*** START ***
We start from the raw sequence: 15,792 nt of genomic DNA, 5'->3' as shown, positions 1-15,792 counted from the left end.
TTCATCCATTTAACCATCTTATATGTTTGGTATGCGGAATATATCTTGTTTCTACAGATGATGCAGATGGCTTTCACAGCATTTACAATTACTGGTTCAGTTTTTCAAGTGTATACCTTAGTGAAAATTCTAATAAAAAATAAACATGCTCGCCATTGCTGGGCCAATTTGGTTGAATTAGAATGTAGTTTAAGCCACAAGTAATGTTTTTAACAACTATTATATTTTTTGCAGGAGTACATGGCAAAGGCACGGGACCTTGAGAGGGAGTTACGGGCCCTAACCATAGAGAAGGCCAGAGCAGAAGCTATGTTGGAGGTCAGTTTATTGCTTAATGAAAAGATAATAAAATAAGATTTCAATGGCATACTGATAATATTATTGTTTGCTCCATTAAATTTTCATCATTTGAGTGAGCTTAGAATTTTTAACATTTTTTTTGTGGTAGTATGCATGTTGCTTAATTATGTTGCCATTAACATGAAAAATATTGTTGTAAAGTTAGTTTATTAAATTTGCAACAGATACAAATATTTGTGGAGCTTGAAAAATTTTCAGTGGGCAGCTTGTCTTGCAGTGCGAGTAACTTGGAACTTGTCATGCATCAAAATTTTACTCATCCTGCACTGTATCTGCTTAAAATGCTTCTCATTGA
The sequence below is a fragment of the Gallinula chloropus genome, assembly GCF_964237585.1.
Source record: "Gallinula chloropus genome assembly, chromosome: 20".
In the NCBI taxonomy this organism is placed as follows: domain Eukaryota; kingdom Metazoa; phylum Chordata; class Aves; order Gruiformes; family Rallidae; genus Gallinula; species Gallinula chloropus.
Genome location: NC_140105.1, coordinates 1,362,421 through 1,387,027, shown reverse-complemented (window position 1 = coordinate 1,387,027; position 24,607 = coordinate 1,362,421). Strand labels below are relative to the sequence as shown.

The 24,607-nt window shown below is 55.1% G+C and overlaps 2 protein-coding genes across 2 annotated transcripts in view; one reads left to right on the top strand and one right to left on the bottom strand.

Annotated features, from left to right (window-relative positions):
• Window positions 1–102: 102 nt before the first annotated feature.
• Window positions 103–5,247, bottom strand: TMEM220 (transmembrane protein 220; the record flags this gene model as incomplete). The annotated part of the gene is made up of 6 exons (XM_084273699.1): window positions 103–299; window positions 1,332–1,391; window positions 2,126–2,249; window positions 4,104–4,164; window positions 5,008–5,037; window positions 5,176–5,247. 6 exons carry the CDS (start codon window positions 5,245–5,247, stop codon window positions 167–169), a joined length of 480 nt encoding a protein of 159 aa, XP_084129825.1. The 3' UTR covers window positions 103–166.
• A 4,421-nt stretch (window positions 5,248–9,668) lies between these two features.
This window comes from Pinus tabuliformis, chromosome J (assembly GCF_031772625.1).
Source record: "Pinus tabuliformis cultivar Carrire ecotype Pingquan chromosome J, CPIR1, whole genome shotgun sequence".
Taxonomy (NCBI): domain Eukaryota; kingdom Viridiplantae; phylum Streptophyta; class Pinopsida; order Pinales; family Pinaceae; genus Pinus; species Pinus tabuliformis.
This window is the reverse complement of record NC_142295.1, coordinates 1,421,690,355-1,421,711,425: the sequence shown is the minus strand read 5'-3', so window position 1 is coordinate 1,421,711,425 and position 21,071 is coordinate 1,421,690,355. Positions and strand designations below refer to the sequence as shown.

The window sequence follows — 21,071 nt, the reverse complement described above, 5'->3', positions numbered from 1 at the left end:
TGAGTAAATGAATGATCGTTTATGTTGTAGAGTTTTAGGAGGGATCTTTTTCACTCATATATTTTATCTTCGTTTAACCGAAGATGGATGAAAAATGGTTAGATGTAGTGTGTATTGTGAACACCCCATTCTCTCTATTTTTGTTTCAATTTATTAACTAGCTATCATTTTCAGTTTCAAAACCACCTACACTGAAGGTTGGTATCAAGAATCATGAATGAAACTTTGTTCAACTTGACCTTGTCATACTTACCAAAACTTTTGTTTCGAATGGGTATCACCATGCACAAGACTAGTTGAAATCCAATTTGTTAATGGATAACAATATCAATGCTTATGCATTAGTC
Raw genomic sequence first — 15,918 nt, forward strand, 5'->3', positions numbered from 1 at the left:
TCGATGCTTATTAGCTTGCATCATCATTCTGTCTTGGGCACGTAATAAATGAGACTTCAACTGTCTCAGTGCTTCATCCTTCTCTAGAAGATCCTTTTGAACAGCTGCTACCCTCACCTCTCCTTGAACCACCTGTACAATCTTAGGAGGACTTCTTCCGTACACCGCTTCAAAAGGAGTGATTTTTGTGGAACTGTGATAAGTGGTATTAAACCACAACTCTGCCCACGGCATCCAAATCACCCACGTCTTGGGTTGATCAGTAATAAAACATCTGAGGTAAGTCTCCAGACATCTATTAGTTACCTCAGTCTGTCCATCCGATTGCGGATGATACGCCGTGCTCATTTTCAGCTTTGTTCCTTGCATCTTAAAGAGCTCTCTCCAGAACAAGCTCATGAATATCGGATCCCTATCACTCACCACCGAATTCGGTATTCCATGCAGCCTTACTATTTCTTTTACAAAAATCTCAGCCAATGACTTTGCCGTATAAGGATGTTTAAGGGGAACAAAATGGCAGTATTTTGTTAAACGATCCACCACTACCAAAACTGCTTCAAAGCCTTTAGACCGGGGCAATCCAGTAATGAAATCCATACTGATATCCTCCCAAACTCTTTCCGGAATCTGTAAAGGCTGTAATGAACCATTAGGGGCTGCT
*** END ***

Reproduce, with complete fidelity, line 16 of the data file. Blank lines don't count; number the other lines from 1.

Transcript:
The window sequence follows — 21,071 nt, the reverse complement described above, 5'->3', positions numbered from 1 at the left end: